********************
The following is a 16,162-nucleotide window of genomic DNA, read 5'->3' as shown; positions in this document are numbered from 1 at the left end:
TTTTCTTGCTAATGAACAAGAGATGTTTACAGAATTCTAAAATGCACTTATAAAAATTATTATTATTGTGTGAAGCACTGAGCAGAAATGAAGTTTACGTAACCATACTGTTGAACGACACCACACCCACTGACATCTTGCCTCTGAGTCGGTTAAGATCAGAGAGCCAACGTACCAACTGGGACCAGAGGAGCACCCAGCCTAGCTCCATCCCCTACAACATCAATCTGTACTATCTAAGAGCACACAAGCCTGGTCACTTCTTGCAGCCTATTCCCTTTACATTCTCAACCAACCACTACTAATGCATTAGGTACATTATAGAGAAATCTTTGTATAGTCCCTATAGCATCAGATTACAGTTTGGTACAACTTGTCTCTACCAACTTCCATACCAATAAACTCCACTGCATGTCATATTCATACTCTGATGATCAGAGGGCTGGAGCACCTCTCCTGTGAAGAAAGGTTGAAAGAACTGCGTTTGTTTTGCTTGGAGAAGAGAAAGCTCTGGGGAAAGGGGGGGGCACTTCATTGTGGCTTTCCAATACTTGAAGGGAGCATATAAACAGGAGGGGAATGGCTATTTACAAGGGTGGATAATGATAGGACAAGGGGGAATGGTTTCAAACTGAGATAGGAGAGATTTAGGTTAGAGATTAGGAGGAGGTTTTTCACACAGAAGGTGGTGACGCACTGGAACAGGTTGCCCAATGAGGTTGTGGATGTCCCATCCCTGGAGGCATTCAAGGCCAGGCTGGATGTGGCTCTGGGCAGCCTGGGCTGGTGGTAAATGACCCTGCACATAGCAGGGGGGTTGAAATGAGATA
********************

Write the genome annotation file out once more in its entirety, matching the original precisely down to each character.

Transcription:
The following is a 16,162-nucleotide window of genomic DNA, read 5'->3' as shown; positions in this document are numbered from 1 at the left end:
TTTTCTTGCTAATGAACAAGAGATGTTTACAGAATTCTAAAATGCACTTATAAAAATTATTATTATTGTGTGAAGCACTGAGCAGAAATGAAGTTTACGTAACCATACTGTTGAACGACACCACACCCACTGACATCTTGCCTCTGAGTCGGTTAAGATCAGAGAGCCAACGTACCAACTGGGACCAGAGGAGCACCCAGCCTAGCTCCATCCCCTACAACATCAATCTGTACTATCTAAGAGCACACAAGCCTGGTCACTTCTTGCAGCCTATTCCCTTTACATTCTCAACCAACCACTACTAATGCATTAGGTACATTATAGAGAAATCTTTGTATAGTCCCTATAGCATCAGATTACAGTTTGGTACAACTTGTCTCTACCAACTTCCATACCAATAAACTCCACTGCATGTCATATTCATACTCTGATGATCAGAGGGCTGGAGCACCTCTCCTGTGAAGAAAGGTTGAAAGAACTGCGTTTGTTTTGCTTGGAGAAGAGAAAGCTCTGGGGAAAGGGGGGGGCACTTCATTGTGGCTTTCCAATACTTGAAGGGAGCATATAAACAGGAGGGGAATGGCTATTTACAAGGGTGGATAATGATAGGACAAGGGGGAATGGTTTCAAACTGAGATAGGAGAGATTTAGGTTAGAGATTAGGAGGAGGTTTTTCACACAGAAGGTGGTGACGCACTGGAACAGGTTGCCCAATGAGGTTGTGGATGTCCCATCCCTGGAGGCATTCAAGGCCAGGCTGGATGTGGCTCTGGGCAGCCTGGGCTGGTGGTAAATGACCCTGCACATAGCAGGGGGGTTGAAATGAGATA